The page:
Frank Sixt believes in 3G. Really — he does. And not just believes, but bubbles. He says this of videophones, which he expects will be 3G’s main consumer hook: “The first time that I used the p2p (peer to peer) video application, I just found it astonishing. I was overwhelmed by that experience.” And this is not the effusion of a misty-eyed entrepreneur, but the elan of a gamesman who can look the full risk of 3G square in the eye and still back his horse.
A little faith helps, because as gambles go, this is one of the world’s biggest. 3G, standing for third generation, promises to be the technology that lets consumers download high-speed multimedia — voice and video — onto their mobile phones. And Sixt is the CFO of Hutchison Whampoa, the US$32 billion (net assets) giant that no one in Asia can afford to ignore. He is betting the horse, not to mention the company. And for the first time he has spoken at length to a financial magazine about his — and his boss Li Ka-shing’s — rationale for the investment.
It’s no wonder why he’s opened up now. Hutch is launching 3G operations in Hong Kong, the UK and Italy this summer. It has spent US$10.2 billion on seven spectrum licenses (five in Europe, plus Australia and Hong Kong) and it has further interests that reach as far as Paraguay and Israel. Lehman Brothers analyst Phil Tulk estimates the company’s total exposure — proportional equity plus debt — will be US$15 billion for the next five years on its European 3G operations alone.
Hutchison, controlled by Hong Kong magnate Li Ka-shing, is taking this gamble on the back of an old-economy property company, which has been cosseted by the Hong Kong government’s protectionist policy toward the real estate industry. Profits, in other words, have rarely been a problem. In fiscal 2000, for example, the company reported a robust US$4.4 billion in profits on top of US$7.3 billion of turnover. Hutch owns ports in Korea, Hong Kong and China, an oil company in Canada, real estate all over the world, retail food chains and hotels. It expanded into telecommunications in the early 1980s, making many stops and starts. Now chairman Li and CFO Sixt will lean on the companies developed along the earlier evolutionary tree of its businesses to fund its 3G uberbusiness. They feel it’s worth the risk, according to Sixt, because Hutch’s comparatively conservative balance sheet allows it to grab this market while competitors in Europe are on the ropes. And they believe in the technology.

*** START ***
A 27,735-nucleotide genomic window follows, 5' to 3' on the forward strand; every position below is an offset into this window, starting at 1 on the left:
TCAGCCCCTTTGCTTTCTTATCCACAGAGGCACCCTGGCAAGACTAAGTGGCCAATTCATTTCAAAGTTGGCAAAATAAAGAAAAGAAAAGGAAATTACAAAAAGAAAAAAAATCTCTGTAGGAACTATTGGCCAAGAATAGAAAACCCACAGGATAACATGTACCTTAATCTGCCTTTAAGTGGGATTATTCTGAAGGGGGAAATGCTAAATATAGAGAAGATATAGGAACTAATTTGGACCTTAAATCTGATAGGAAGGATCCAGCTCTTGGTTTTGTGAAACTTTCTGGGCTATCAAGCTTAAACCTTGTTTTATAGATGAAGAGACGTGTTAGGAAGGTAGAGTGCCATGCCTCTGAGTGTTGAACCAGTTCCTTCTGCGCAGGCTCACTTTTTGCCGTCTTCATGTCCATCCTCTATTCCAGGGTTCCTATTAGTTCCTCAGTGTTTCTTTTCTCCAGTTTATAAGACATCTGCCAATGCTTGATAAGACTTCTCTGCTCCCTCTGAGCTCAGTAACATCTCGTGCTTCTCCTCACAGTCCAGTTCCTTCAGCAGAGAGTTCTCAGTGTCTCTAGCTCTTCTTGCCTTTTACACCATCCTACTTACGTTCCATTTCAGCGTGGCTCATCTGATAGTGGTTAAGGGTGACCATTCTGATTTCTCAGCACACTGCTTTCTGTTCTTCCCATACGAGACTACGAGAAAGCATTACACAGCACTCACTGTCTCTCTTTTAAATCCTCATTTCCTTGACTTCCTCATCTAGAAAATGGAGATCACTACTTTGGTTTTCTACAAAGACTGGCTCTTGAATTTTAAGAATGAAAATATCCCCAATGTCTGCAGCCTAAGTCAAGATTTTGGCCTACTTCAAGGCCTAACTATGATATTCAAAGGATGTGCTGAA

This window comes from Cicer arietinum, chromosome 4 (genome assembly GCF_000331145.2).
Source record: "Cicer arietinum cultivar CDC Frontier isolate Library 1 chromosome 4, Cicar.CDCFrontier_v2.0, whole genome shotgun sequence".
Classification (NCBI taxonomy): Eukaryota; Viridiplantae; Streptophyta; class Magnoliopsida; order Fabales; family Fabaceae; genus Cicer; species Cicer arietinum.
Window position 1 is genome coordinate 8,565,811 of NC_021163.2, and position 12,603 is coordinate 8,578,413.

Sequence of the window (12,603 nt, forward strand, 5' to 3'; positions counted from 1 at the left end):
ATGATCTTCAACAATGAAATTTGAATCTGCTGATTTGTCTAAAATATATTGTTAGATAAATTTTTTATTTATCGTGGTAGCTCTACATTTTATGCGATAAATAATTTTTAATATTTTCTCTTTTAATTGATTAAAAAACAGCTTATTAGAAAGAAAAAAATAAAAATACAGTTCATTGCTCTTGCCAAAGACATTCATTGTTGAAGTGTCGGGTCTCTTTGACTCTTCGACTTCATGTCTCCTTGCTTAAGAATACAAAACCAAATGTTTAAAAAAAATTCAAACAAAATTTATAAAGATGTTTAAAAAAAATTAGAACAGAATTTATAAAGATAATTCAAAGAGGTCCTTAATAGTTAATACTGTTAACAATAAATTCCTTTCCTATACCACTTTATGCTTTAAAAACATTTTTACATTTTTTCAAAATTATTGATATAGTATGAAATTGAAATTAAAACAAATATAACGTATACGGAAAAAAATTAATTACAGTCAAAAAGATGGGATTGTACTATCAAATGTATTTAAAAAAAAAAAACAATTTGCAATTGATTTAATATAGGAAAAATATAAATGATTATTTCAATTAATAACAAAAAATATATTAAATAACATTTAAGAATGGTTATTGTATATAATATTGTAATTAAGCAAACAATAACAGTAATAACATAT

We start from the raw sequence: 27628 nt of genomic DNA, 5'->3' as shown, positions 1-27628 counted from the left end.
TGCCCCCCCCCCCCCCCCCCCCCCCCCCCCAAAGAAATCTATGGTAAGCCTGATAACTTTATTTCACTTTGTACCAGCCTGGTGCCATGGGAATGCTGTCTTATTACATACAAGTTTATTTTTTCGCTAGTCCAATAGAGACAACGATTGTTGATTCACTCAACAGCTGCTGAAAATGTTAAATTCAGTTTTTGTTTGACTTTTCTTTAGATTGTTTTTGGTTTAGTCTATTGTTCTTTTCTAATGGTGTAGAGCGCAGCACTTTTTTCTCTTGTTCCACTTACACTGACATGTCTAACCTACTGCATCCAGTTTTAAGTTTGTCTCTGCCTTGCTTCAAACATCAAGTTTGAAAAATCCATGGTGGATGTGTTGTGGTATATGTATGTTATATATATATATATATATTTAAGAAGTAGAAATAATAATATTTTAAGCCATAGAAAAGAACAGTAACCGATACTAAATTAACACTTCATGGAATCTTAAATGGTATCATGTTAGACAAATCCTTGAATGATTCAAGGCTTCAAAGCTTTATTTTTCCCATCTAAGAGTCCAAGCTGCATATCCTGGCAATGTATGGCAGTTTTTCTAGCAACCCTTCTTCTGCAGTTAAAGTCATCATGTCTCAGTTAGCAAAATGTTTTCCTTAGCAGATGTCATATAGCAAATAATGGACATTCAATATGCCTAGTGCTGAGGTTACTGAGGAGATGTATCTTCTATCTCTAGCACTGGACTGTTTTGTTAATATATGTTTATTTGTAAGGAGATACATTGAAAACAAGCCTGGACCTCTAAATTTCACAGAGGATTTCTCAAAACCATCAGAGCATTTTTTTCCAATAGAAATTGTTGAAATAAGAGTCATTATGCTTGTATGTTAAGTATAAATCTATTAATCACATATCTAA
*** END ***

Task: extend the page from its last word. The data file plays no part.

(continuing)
Pause for a second and mull what it means if Li and Sixt are right. They will have succeeded in the last remaining technology gambit still in play in world finance, and they will be dominant in Europe. Hutch, remember, is a Chinese company — its chairman’s connections with Beijing are legion — and it can either spin off the 3G assets or use the proceeds to develop 3G closer to home, in perhaps the greatest growth market for technology of all — China. The rewards, of course, will be great for shareholders — Li and minorities alike. Equally important, Hutch will have transformed itself from a traditional, asset-based conglomerate into a technology firm with much of its income stemming from the sale of information. Hutch will, after all, own the delivery channels for the data. Remember when Japan’s companies offered business models to the rest of the world? Count on hearing the same about Hutch if the game goes their way.
But the risk is huge. Some 37 percent of Hutch’s net asset value (NAV) is now tied up in telecommunications, largely 3G. This vulnerable slice is weighing on the stock price, down about one-third over the past year, and is the reason the stock is trading at a 2.8 percent discount to NAV. Within that discount abides a horde of nagging doubts. No one knows the costs involved in maintaining the enterprise, or whether Hutch will be able to spin off its 3G assets in an initial public offering. No one knows the timing or size of Hutch’s various 3G revenue streams. No one even knows whether the technology works or if consumers want it. And Sixt, universally regarded as a wizard with numbers, told CFO Asia he doesn’t know how he will amortize the billions in spectrum purchases that Hutch made in Europe for 3G. But make no mistake. Hutchison will rise or fall on the commercial success of this technology. Says Julian Mayo, managing director of the investment house iRegent: “If you don’t believe in 3G, you shouldn’t hold [Hutchison] stock.”